KNOW THIS: Humans aren’t built to tolerate dairy after childhood.
WHY? Only 35% of people carry a mutant gene allowing them to digest milk.
WHAT CAN I DO ABOUT IT? If you ever suffer from symptoms such as cramping, bloating, diarrhoea, acne, eczema or asthma, consider whether you are intolerant.
No whey! I’m not a weirdo after all.
Food intolerances – the bane of every chef’s life. Everyone seems to be claiming they’re intolerant to one thing or another these days, but there is one thing that most people are legitimately intolerant to, and that’s diary.
Around 65% of people in the world lose their ability to digest lactose after childhood, and the reason that the rest can is down to a mutated gene that appeared 7,500 years ago in dairy farmers who lived in a region between the central Balkans and central Europe.
Lactose is the main sugar found in milk. The enzyme that enables us to break down lactose is called lactase, and this usually stops being produced when the person is between two and five years old. However some people carry a mutated gene, making them lactase persistent, meaning they continue to produce lactase into adulthood.
Where your genes originate from depends on the likelihood of you being able to digest lactose. Sweden has one of the world’s lowest percentages of lactose intolerant people in the world.
If you think about it, it kinda makes sense that we shouldn’t be drinking milk into adulthood – no other species does it. And to make it worse, we’re not even drinking the milk of our own species! Bleurgh!
As well as causing cramping, bloating, nausea and diarrhoea for those intolerant to lactose, dairy has also been linked to acne, eczema, asthma and even cancer.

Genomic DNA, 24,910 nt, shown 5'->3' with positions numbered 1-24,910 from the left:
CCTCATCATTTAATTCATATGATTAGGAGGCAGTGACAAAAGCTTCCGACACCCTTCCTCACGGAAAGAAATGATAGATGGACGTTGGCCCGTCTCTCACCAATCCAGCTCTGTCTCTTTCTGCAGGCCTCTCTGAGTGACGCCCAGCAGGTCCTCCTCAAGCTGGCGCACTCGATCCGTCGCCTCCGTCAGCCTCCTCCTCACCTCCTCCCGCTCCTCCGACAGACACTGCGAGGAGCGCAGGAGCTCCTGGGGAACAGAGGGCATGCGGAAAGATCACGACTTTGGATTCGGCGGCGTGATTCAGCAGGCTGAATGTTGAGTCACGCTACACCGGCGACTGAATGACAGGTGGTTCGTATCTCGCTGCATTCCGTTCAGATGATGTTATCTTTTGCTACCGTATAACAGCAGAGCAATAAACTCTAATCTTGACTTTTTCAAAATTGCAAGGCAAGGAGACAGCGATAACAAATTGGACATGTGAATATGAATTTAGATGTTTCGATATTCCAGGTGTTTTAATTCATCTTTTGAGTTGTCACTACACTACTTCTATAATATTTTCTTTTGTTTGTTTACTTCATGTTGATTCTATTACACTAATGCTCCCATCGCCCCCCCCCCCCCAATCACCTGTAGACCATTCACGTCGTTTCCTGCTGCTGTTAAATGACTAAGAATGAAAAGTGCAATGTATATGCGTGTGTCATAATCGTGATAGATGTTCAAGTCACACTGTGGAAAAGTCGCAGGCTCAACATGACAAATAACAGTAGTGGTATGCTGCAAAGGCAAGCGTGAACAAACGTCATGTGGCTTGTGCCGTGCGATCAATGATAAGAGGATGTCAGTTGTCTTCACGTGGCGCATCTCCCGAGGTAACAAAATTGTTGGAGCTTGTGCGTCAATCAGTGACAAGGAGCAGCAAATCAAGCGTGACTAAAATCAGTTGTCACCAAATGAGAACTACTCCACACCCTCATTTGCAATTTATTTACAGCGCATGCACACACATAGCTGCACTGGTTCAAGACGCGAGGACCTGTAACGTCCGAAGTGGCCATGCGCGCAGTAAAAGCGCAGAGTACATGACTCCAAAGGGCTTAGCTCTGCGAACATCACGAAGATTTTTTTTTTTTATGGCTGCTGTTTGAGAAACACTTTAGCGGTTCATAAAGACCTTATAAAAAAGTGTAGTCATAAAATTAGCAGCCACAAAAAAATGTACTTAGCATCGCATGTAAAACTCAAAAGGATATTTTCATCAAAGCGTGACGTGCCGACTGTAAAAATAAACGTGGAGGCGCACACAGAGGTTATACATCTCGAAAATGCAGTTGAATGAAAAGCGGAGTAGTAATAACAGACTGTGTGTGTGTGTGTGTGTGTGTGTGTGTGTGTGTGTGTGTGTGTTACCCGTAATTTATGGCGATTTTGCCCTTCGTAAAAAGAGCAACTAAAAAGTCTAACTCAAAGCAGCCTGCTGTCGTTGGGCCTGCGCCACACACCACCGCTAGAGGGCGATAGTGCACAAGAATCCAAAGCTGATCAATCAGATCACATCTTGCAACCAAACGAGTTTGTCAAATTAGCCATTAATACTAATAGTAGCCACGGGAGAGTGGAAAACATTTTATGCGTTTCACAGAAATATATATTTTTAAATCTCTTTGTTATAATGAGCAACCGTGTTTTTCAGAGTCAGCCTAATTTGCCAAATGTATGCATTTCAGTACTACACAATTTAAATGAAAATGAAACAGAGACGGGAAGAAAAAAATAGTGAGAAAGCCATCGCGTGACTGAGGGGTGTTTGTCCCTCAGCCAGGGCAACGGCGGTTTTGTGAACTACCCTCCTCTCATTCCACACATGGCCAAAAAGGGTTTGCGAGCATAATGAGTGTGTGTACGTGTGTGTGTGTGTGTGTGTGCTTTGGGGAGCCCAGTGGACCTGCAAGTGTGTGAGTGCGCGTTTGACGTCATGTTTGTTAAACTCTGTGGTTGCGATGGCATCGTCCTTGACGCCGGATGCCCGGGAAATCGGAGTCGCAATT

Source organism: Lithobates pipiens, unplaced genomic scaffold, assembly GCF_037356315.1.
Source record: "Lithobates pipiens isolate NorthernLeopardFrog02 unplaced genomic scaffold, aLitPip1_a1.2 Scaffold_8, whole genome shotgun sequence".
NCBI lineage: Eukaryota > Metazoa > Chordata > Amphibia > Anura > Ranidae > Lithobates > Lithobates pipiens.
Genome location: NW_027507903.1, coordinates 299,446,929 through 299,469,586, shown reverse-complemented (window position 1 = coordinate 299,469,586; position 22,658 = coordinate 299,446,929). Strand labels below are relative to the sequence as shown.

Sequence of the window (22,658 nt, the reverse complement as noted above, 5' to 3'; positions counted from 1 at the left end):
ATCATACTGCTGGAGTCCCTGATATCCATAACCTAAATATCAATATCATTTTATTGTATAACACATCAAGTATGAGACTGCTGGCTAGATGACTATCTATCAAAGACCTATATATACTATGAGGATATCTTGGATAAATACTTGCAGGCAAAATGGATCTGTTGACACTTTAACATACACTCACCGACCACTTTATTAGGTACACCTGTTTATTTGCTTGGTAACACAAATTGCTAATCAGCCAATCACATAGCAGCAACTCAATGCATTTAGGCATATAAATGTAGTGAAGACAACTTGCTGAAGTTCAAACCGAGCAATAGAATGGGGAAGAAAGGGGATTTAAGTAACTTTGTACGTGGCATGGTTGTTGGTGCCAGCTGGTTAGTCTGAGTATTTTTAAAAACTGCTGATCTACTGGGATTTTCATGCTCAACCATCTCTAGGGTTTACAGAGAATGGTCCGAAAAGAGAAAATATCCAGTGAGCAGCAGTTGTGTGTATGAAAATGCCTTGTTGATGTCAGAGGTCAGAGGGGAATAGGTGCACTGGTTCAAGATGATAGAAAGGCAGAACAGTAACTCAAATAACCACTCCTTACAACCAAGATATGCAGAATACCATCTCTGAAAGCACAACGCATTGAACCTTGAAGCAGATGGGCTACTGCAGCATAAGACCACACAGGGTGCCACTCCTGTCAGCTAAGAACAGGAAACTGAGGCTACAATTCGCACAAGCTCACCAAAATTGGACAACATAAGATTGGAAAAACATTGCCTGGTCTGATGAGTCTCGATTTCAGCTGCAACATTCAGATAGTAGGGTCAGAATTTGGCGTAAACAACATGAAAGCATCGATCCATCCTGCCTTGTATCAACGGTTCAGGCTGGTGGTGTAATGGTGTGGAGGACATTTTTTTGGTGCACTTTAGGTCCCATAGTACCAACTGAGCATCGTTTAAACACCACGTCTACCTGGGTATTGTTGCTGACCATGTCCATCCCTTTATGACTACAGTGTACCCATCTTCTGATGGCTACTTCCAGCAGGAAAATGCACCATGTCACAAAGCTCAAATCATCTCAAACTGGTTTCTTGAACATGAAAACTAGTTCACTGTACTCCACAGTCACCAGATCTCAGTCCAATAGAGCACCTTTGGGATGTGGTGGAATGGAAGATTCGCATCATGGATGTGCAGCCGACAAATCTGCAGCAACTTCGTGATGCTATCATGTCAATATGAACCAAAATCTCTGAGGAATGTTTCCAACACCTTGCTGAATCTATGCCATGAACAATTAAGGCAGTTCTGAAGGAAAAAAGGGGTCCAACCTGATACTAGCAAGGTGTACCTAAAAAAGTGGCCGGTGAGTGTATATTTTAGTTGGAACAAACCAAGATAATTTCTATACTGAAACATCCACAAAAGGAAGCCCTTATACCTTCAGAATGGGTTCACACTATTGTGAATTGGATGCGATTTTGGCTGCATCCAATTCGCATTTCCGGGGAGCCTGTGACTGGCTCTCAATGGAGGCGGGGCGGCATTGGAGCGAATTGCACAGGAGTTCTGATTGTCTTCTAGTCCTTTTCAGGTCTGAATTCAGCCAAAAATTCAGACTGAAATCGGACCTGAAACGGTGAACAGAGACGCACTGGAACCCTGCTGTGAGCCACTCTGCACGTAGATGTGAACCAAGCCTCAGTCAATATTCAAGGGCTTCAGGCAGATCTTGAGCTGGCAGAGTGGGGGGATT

The hormones in cow’s milk contains hormones that have been linked to breast and prostate cancer, and casein (milk protein) has been found to promote cancer in all stages of its development.
In the case of eczema I know first hand that it can cause it. Consuming a large amount of lactose is like food poisoning to me, but even if I consume a tiny amount by accident – say in a restaurant – I’ll get eczema on my head, which then clears up after a week or so. I also saw the difference cutting out dairy made to may cousin who had been suffering from a bad bout of eczema that completely covered both her arms. After seven days of being dairy-free the eczema had cleared up.
If you do currently suffer from acne, eczema or cramping, bloating, nausea and diarrhoea then it’s worth cutting out dairy from your diet completely for a week to see if you feel any better. But if you are going to do this you must be extremely strict, or else your experiment will fail. Lactose is in so many things you wouldn’t expect – crisps, sauces, cereals etc – so you must check the label of EVERYTHING you consume to make sure you’re not digesting any lactose unknowingly.
Cutting out dairy improved my health dramatically, and you never know, it could do the same for you.
Check out my post on making the switch to being dairy-free here.